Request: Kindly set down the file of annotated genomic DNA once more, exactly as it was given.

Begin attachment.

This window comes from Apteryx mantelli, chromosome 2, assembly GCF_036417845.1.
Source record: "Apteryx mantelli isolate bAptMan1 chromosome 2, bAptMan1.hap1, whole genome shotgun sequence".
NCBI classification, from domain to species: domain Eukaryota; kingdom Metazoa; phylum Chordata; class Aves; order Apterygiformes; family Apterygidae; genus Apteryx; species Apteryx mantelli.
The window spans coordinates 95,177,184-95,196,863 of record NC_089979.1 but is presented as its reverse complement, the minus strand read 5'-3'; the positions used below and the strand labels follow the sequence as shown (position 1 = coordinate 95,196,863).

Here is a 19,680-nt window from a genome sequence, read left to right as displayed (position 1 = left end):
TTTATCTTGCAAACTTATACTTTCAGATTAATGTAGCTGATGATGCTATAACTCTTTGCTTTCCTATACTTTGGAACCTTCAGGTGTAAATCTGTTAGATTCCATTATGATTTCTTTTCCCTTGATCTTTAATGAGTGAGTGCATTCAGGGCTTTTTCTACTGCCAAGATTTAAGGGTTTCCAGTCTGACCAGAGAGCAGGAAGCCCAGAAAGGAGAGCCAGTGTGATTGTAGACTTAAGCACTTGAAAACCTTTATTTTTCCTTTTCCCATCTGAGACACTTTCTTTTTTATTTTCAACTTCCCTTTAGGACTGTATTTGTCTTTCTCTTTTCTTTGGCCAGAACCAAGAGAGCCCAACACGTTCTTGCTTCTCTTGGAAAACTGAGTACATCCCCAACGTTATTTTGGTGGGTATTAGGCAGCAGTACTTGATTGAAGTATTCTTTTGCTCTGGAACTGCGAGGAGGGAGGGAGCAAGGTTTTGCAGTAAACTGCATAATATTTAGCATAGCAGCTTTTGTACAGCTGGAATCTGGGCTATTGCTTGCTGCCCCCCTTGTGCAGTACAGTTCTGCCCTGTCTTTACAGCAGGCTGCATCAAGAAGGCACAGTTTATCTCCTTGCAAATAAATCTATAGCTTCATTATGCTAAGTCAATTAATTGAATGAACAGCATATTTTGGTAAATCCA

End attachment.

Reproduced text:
This window comes from Apteryx mantelli, chromosome 2, assembly GCF_036417845.1.
Source record: "Apteryx mantelli isolate bAptMan1 chromosome 2, bAptMan1.hap1, whole genome shotgun sequence".
NCBI classification, from domain to species: domain Eukaryota; kingdom Metazoa; phylum Chordata; class Aves; order Apterygiformes; family Apterygidae; genus Apteryx; species Apteryx mantelli.
The window spans coordinates 95,177,184-95,196,863 of record NC_089979.1 but is presented as its reverse complement, the minus strand read 5'-3'; the positions used below and the strand labels follow the sequence as shown (position 1 = coordinate 95,196,863).

Here is a 19,680-nt window from a genome sequence, read left to right as displayed (position 1 = left end):
TTTATCTTGCAAACTTATACTTTCAGATTAATGTAGCTGATGATGCTATAACTCTTTGCTTTCCTATACTTTGGAACCTTCAGGTGTAAATCTGTTAGATTCCATTATGATTTCTTTTCCCTTGATCTTTAATGAGTGAGTGCATTCAGGGCTTTTTCTACTGCCAAGATTTAAGGGTTTCCAGTCTGACCAGAGAGCAGGAAGCCCAGAAAGGAGAGCCAGTGTGATTGTAGACTTAAGCACTTGAAAACCTTTATTTTTCCTTTTCCCATCTGAGACACTTTCTTTTTTATTTTCAACTTCCCTTTAGGACTGTATTTGTCTTTCTCTTTTCTTTGGCCAGAACCAAGAGAGCCCAACACGTTCTTGCTTCTCTTGGAAAACTGAGTACATCCCCAACGTTATTTTGGTGGGTATTAGGCAGCAGTACTTGATTGAAGTATTCTTTTGCTCTGGAACTGCGAGGAGGGAGGGAGCAAGGTTTTGCAGTAAACTGCATAATATTTAGCATAGCAGCTTTTGTACAGCTGGAATCTGGGCTATTGCTTGCTGCCCCCCTTGTGCAGTACAGTTCTGCCCTGTCTTTACAGCAGGCTGCATCAAGAAGGCACAGTTTATCTCCTTGCAAATAAATCTATAGCTTCATTATGCTAAGTCAATTAATTGAATGAACAGCATATTTTGGTAAATCCA